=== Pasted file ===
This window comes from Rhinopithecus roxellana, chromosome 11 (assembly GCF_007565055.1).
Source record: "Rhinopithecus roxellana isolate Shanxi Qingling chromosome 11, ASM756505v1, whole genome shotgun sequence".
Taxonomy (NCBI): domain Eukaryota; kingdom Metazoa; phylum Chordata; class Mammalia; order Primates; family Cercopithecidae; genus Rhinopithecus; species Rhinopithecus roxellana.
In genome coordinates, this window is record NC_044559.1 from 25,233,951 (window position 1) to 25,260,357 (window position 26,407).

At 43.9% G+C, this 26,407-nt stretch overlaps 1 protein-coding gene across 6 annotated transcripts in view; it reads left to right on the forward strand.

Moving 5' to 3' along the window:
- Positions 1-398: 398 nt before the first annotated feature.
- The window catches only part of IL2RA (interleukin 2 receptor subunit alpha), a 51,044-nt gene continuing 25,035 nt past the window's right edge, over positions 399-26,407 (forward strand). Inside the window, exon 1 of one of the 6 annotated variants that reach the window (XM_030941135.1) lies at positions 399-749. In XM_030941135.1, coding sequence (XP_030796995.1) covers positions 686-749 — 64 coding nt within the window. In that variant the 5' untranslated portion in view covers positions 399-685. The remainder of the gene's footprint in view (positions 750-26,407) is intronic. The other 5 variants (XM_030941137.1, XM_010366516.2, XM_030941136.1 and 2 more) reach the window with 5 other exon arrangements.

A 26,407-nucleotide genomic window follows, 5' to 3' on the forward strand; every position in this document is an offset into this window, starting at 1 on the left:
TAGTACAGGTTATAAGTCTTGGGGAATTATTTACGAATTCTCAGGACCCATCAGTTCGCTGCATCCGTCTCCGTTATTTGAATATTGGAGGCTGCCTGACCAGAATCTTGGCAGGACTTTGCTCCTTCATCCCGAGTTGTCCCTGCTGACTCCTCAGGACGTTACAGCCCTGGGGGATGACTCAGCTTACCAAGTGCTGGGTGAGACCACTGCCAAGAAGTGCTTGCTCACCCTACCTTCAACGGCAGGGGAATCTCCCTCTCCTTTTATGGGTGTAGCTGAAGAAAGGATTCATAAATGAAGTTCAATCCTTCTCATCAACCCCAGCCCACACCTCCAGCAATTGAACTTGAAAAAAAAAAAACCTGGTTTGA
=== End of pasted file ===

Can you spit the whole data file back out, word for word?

This window comes from Rhinopithecus roxellana, chromosome 11 (assembly GCF_007565055.1).
Source record: "Rhinopithecus roxellana isolate Shanxi Qingling chromosome 11, ASM756505v1, whole genome shotgun sequence".
Taxonomy (NCBI): domain Eukaryota; kingdom Metazoa; phylum Chordata; class Mammalia; order Primates; family Cercopithecidae; genus Rhinopithecus; species Rhinopithecus roxellana.
In genome coordinates, this window is record NC_044559.1 from 25,233,951 (window position 1) to 25,260,357 (window position 26,407).

At 43.9% G+C, this 26,407-nt stretch overlaps 1 protein-coding gene across 6 annotated transcripts in view; it reads left to right on the forward strand.

Moving 5' to 3' along the window:
- Positions 1-398: 398 nt before the first annotated feature.
- The window catches only part of IL2RA (interleukin 2 receptor subunit alpha), a 51,044-nt gene continuing 25,035 nt past the window's right edge, over positions 399-26,407 (forward strand). Inside the window, exon 1 of one of the 6 annotated variants that reach the window (XM_030941135.1) lies at positions 399-749. In XM_030941135.1, coding sequence (XP_030796995.1) covers positions 686-749 — 64 coding nt within the window. In that variant the 5' untranslated portion in view covers positions 399-685. The remainder of the gene's footprint in view (positions 750-26,407) is intronic. The other 5 variants (XM_030941137.1, XM_010366516.2, XM_030941136.1 and 2 more) reach the window with 5 other exon arrangements.

A 26,407-nucleotide genomic window follows, 5' to 3' on the forward strand; every position in this document is an offset into this window, starting at 1 on the left:
TAGTACAGGTTATAAGTCTTGGGGAATTATTTACGAATTCTCAGGACCCATCAGTTCGCTGCATCCGTCTCCGTTATTTGAATATTGGAGGCTGCCTGACCAGAATCTTGGCAGGACTTTGCTCCTTCATCCCGAGTTGTCCCTGCTGACTCCTCAGGACGTTACAGCCCTGGGGGATGACTCAGCTTACCAAGTGCTGGGTGAGACCACTGCCAAGAAGTGCTTGCTCACCCTACCTTCAACGGCAGGGGAATCTCCCTCTCCTTTTATGGGTGTAGCTGAAGAAAGGATTCATAAATGAAGTTCAATCCTTCTCATCAACCCCAGCCCACACCTCCAGCAATTGAACTTGAAAAAAAAAAAACCTGGTTTGA